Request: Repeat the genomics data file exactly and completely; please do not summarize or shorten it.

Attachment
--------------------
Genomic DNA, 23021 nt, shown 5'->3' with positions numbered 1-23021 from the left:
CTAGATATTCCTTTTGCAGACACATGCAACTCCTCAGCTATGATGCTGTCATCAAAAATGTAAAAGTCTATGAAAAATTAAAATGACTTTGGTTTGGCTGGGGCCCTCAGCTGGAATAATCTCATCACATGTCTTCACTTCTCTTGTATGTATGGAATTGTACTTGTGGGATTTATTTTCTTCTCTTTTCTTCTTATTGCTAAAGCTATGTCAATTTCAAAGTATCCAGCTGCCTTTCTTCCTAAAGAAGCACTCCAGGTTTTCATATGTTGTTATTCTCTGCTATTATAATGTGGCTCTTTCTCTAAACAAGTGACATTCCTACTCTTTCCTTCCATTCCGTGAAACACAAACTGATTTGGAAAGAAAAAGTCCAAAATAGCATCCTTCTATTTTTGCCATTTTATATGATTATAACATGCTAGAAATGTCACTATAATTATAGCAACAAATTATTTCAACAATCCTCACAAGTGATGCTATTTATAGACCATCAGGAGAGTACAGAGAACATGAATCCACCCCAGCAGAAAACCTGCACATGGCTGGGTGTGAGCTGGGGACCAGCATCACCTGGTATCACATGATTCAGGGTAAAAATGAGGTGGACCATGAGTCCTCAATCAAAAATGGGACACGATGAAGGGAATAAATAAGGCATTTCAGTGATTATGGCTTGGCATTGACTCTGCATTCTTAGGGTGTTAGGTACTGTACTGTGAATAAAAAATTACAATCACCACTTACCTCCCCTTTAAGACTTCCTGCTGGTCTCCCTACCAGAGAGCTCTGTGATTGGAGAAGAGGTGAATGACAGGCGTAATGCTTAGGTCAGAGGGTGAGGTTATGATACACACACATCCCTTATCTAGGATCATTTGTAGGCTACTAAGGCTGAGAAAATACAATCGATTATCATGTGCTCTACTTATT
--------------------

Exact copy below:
Genomic DNA, 23021 nt, shown 5'->3' with positions numbered 1-23021 from the left:
CTAGATATTCCTTTTGCAGACACATGCAACTCCTCAGCTATGATGCTGTCATCAAAAATGTAAAAGTCTATGAAAAATTAAAATGACTTTGGTTTGGCTGGGGCCCTCAGCTGGAATAATCTCATCACATGTCTTCACTTCTCTTGTATGTATGGAATTGTACTTGTGGGATTTATTTTCTTCTCTTTTCTTCTTATTGCTAAAGCTATGTCAATTTCAAAGTATCCAGCTGCCTTTCTTCCTAAAGAAGCACTCCAGGTTTTCATATGTTGTTATTCTCTGCTATTATAATGTGGCTCTTTCTCTAAACAAGTGACATTCCTACTCTTTCCTTCCATTCCGTGAAACACAAACTGATTTGGAAAGAAAAAGTCCAAAATAGCATCCTTCTATTTTTGCCATTTTATATGATTATAACATGCTAGAAATGTCACTATAATTATAGCAACAAATTATTTCAACAATCCTCACAAGTGATGCTATTTATAGACCATCAGGAGAGTACAGAGAACATGAATCCACCCCAGCAGAAAACCTGCACATGGCTGGGTGTGAGCTGGGGACCAGCATCACCTGGTATCACATGATTCAGGGTAAAAATGAGGTGGACCATGAGTCCTCAATCAAAAATGGGACACGATGAAGGGAATAAATAAGGCATTTCAGTGATTATGGCTTGGCATTGACTCTGCATTCTTAGGGTGTTAGGTACTGTACTGTGAATAAAAAATTACAATCACCACTTACCTCCCCTTTAAGACTTCCTGCTGGTCTCCCTACCAGAGAGCTCTGTGATTGGAGAAGAGGTGAATGACAGGCGTAATGCTTAGGTCAGAGGGTGAGGTTATGATACACACACATCCCTTATCTAGGATCATTTGTAGGCTACTAAGGCTGAGAAAATACAATCGATTATCATGTGCTCTACTTATT